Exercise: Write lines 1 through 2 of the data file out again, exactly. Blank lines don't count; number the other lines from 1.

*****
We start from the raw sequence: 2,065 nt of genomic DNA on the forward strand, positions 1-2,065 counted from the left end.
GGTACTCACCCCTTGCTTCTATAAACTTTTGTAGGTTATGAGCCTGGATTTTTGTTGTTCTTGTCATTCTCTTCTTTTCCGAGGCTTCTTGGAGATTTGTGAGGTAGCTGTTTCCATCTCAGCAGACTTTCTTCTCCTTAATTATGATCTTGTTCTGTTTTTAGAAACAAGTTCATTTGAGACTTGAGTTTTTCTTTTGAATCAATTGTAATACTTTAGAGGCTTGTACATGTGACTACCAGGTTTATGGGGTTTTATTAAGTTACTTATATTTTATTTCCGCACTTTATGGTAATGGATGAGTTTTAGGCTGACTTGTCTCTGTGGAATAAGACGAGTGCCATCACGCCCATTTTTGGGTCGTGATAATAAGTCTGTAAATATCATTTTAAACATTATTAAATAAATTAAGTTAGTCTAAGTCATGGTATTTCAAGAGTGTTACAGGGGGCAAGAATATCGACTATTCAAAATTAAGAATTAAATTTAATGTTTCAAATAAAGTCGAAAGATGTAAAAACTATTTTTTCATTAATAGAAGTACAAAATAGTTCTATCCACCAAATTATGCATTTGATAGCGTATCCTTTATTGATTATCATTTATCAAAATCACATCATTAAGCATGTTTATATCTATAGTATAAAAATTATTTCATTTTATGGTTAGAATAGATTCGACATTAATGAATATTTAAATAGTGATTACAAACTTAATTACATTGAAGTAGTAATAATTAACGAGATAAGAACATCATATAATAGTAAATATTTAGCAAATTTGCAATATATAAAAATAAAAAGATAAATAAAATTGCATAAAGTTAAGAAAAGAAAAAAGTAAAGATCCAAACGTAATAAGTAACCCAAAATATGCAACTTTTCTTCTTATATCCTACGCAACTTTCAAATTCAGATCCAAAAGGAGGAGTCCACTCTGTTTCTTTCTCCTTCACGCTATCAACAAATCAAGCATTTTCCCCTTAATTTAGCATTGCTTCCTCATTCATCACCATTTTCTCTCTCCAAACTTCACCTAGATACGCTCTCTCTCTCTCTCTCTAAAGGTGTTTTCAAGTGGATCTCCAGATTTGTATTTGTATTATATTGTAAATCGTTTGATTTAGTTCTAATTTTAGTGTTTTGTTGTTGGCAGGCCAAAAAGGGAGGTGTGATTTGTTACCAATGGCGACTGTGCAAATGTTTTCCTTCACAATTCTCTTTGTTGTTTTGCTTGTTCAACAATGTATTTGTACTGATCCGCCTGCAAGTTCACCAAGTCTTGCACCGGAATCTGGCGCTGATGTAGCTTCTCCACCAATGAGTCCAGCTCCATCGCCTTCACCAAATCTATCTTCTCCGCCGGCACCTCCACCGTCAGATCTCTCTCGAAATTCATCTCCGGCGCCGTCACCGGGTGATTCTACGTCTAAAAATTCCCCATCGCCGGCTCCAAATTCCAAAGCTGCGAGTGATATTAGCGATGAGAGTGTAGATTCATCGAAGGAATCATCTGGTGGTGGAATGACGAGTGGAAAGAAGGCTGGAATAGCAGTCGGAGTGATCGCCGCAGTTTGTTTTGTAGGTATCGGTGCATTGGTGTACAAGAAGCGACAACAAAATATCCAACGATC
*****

We start from the raw sequence: 2,065 nt of genomic DNA on the forward strand, positions 1-2,065 counted from the left end.
GGTACTCACCCCTTGCTTCTATAAACTTTTGTAGGTTATGAGCCTGGATTTTTGTTGTTCTTGTCATTCTCTTCTTTTCCGAGGCTTCTTGGAGATTTGTGAGGTAGCTGTTTCCATCTCAGCAGACTTTCTTCTCCTTAATTATGATCTTGTTCTGTTTTTAGAAACAAGTTCATTTGAGACTTGAGTTTTTCTTTTGAATCAATTGTAATACTTTAGAGGCTTGTACATGTGACTACCAGGTTTATGGGGTTTTATTAAGTTACTTATATTTTATTTCCGCACTTTATGGTAATGGATGAGTTTTAGGCTGACTTGTCTCTGTGGAATAAGACGAGTGCCATCACGCCCATTTTTGGGTCGTGATAATAAGTCTGTAAATATCATTTTAAACATTATTAAATAAATTAAGTTAGTCTAAGTCATGGTATTTCAAGAGTGTTACAGGGGGCAAGAATATCGACTATTCAAAATTAAGAATTAAATTTAATGTTTCAAATAAAGTCGAAAGATGTAAAAACTATTTTTTCATTAATAGAAGTACAAAATAGTTCTATCCACCAAATTATGCATTTGATAGCGTATCCTTTATTGATTATCATTTATCAAAATCACATCATTAAGCATGTTTATATCTATAGTATAAAAATTATTTCATTTTATGGTTAGAATAGATTCGACATTAATGAATATTTAAATAGTGATTACAAACTTAATTACATTGAAGTAGTAATAATTAACGAGATAAGAACATCATATAATAGTAAATATTTAGCAAATTTGCAATATATAAAAATAAAAAGATAAATAAAATTGCATAAAGTTAAGAAAAGAAAAAAGTAAAGATCCAAACGTAATAAGTAACCCAAAATATGCAACTTTTCTTCTTATATCCTACGCAACTTTCAAATTCAGATCCAAAAGGAGGAGTCCACTCTGTTTCTTTCTCCTTCACGCTATCAACAAATCAAGCATTTTCCCCTTAATTTAGCATTGCTTCCTCATTCATCACCATTTTCTCTCTCCAAACTTCACCTAGATACGCTCTCTCTCTCTCTCTCTAAAGGTGTTTTCAAGTGGATCTCCAGATTTGTATTTGTATTATATTGTAAATCGTTTGATTTAGTTCTAATTTTAGTGTTTTGTTGTTGGCAGGCCAAAAAGGGAGGTGTGATTTGTTACCAATGGCGACTGTGCAAATGTTTTCCTTCACAATTCTCTTTGTTGTTTTGCTTGTTCAACAATGTATTTGTACTGATCCGCCTGCAAGTTCACCAAGTCTTGCACCGGAATCTGGCGCTGATGTAGCTTCTCCACCAATGAGTCCAGCTCCATCGCCTTCACCAAATCTATCTTCTCCGCCGGCACCTCCACCGTCAGATCTCTCTCGAAATTCATCTCCGGCGCCGTCACCGGGTGATTCTACGTCTAAAAATTCCCCATCGCCGGCTCCAAATTCCAAAGCTGCGAGTGATATTAGCGATGAGAGTGTAGATTCATCGAAGGAATCATCTGGTGGTGGAATGACGAGTGGAAAGAAGGCTGGAATAGCAGTCGGAGTGATCGCCGCAGTTTGTTTTGTAGGTATCGGTGCATTGGTGTACAAGAAGCGACAACAAAATATCCAACGATC